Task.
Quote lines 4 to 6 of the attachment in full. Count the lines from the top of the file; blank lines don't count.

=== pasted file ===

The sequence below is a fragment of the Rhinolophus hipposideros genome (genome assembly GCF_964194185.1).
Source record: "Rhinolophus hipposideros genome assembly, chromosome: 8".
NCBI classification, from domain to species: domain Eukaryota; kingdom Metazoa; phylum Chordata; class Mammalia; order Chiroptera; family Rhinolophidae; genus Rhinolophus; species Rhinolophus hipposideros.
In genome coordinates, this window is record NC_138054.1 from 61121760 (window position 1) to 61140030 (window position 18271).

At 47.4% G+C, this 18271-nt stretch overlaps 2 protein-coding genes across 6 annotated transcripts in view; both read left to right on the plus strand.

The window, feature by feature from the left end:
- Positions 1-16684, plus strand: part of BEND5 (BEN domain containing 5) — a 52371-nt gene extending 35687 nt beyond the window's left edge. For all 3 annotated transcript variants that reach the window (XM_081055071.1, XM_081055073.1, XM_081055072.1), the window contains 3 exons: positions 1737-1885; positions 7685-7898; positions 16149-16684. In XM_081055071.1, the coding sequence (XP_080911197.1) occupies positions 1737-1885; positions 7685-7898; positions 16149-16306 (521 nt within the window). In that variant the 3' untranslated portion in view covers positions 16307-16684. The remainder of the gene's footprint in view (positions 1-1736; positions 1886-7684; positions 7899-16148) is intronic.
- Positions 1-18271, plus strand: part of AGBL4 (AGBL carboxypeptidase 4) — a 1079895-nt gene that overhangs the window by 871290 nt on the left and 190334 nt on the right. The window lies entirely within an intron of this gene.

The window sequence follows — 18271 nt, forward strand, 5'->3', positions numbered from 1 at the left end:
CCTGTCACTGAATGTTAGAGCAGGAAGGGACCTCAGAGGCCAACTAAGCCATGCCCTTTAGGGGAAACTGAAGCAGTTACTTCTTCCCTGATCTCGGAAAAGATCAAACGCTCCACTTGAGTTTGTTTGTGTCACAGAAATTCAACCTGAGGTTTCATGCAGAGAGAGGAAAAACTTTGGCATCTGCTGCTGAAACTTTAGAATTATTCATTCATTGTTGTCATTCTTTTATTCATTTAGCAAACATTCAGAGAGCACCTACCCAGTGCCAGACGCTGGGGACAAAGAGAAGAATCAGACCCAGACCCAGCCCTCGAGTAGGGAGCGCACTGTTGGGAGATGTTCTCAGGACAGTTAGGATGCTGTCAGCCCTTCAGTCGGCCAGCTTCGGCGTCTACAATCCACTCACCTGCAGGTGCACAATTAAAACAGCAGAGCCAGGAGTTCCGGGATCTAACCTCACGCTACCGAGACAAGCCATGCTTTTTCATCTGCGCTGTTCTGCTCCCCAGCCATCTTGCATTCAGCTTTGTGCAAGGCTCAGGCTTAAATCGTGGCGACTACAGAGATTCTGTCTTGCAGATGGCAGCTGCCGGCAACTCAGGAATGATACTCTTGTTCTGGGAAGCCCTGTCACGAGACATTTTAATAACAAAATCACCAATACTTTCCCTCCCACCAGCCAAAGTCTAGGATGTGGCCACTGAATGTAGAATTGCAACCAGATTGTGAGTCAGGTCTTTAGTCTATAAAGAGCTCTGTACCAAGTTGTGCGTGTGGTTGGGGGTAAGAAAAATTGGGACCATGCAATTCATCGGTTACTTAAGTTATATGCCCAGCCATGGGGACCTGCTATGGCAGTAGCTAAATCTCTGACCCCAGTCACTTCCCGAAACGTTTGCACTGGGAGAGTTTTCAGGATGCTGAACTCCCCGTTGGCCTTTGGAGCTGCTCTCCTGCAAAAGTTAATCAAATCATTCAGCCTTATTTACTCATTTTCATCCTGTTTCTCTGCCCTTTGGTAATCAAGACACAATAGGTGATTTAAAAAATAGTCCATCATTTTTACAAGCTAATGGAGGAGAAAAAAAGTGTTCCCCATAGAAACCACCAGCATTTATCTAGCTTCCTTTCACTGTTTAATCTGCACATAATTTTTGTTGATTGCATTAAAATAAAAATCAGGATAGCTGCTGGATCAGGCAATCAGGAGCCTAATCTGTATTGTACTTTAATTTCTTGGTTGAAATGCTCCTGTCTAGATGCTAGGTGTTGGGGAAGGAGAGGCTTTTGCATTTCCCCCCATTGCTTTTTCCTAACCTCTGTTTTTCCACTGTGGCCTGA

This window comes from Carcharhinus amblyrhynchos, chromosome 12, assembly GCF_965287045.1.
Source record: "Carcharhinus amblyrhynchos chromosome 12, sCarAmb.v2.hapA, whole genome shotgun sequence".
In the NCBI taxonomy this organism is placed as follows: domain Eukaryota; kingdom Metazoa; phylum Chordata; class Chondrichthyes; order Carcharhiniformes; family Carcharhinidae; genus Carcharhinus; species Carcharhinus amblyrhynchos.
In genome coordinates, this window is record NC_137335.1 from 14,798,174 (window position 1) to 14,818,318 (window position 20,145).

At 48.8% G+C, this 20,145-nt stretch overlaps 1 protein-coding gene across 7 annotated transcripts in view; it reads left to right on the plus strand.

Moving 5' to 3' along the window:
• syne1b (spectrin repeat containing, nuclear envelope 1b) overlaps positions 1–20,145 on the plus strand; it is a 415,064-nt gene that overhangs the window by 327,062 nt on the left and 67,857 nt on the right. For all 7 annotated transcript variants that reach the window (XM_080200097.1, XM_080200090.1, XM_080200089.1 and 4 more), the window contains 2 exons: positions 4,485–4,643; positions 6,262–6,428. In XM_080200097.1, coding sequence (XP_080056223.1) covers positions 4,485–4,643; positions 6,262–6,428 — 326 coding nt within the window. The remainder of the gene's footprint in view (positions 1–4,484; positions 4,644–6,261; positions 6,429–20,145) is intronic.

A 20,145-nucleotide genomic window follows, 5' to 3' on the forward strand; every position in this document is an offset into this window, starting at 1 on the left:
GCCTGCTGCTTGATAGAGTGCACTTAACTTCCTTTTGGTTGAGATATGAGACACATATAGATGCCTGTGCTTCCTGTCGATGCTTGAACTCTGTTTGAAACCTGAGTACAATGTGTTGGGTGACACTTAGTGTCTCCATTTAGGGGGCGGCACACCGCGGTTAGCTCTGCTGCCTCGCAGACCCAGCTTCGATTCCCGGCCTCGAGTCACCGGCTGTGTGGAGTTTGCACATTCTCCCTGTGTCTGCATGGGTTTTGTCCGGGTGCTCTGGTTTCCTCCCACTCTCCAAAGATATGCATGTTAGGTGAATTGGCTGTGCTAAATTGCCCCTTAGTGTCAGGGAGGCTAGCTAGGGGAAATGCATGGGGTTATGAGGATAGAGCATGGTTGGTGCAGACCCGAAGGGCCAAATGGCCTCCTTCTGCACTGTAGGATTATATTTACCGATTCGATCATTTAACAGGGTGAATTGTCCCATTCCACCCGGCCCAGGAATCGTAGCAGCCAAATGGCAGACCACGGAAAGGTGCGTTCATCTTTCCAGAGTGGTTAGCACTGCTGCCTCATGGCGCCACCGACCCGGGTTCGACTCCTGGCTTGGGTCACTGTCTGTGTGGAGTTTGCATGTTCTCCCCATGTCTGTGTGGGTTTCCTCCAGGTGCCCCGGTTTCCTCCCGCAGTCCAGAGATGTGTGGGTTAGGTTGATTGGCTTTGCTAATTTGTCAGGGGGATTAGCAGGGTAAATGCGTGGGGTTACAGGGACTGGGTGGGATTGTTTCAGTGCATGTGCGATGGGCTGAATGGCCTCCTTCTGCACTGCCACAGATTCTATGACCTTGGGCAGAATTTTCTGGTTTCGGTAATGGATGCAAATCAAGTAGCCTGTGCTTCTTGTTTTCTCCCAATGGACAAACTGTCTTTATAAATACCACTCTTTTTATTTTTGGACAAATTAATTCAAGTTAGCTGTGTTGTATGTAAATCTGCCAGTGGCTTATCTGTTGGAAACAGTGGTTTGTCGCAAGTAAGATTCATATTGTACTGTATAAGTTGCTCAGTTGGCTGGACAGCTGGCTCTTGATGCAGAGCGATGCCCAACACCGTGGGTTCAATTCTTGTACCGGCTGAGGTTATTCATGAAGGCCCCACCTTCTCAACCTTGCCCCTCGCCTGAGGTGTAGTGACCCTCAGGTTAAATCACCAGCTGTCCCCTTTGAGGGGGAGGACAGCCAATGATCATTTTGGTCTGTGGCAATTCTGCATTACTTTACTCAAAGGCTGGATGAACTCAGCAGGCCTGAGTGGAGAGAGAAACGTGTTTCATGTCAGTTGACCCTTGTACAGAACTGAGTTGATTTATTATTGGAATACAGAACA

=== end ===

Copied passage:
In genome coordinates, this window is record NC_138054.1 from 61121760 (window position 1) to 61140030 (window position 18271).

At 47.4% G+C, this 18271-nt stretch overlaps 2 protein-coding genes across 6 annotated transcripts in view; both read left to right on the plus strand.

The window, feature by feature from the left end: